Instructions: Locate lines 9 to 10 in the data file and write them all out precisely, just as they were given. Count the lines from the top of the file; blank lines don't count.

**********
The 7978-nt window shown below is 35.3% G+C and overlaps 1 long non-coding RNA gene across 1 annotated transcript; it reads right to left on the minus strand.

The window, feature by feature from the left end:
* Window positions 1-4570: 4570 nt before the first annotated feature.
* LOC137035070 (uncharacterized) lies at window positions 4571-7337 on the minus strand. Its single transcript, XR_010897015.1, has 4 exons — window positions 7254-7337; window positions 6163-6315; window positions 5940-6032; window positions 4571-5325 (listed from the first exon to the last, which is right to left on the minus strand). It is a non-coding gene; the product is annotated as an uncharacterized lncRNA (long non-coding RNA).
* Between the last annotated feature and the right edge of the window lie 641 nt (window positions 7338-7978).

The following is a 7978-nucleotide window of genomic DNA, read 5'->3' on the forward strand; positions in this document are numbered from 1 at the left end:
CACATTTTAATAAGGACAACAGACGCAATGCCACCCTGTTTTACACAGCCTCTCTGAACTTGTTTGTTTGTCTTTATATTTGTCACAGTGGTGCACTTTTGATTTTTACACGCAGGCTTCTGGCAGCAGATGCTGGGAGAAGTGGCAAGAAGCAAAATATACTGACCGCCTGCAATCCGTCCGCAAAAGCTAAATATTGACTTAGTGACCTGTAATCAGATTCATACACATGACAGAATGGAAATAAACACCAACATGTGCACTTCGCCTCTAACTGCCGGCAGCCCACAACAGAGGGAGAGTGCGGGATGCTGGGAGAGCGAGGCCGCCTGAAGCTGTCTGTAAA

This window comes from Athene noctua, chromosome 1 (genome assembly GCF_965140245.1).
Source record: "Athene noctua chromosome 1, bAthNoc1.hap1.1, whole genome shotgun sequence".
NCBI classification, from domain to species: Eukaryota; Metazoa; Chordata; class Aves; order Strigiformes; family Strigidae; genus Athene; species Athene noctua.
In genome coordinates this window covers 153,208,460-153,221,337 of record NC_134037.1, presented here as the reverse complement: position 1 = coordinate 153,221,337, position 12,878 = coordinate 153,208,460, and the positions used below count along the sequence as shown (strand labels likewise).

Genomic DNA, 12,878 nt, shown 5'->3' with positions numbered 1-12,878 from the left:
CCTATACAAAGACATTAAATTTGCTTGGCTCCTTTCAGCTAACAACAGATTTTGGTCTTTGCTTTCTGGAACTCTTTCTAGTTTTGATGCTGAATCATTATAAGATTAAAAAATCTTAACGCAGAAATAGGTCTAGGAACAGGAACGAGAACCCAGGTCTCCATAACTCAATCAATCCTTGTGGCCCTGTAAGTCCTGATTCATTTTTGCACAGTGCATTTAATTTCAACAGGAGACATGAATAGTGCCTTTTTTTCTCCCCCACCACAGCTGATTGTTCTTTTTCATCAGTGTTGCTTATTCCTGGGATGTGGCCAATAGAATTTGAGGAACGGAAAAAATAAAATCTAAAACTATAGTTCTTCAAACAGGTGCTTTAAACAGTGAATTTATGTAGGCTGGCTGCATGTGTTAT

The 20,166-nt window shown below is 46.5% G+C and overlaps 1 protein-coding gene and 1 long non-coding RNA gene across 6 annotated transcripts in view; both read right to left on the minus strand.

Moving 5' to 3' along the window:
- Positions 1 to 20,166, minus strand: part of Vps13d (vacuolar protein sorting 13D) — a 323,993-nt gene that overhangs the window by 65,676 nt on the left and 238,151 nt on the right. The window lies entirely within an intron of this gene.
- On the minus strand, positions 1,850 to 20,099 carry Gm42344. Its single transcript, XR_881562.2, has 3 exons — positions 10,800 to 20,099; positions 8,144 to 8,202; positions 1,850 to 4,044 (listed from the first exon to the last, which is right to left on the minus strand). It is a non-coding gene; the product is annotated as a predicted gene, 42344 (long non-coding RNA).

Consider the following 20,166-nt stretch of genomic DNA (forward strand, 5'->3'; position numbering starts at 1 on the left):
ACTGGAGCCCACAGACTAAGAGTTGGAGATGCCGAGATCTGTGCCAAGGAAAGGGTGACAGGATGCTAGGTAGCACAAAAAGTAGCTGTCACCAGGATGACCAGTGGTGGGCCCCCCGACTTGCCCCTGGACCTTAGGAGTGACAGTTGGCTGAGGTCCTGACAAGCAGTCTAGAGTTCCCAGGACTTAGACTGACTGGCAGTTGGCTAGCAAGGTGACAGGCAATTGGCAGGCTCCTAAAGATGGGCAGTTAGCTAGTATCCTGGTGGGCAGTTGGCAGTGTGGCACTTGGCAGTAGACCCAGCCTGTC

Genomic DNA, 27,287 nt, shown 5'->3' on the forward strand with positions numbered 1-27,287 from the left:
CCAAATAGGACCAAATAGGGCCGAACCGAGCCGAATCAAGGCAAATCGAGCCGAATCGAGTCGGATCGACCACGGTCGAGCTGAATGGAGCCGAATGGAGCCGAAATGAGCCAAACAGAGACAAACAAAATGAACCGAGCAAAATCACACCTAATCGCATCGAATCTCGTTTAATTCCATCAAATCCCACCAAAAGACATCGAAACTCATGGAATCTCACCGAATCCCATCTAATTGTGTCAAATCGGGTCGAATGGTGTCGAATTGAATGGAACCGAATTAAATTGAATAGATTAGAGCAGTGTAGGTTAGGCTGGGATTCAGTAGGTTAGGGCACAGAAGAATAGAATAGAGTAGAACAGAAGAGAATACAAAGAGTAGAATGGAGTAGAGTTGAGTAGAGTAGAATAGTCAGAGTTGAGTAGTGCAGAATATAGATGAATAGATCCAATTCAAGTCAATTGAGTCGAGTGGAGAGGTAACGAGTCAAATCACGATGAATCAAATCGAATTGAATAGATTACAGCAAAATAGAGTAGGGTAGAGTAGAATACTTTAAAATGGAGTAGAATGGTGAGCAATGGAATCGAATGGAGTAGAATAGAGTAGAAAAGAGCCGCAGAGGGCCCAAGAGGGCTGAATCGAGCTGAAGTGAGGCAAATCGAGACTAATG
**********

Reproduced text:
Source record: "Athene noctua chromosome 1, bAthNoc1.hap1.1, whole genome shotgun sequence".
NCBI classification, from domain to species: Eukaryota; Metazoa; Chordata; class Aves; order Strigiformes; family Strigidae; genus Athene; species Athene noctua.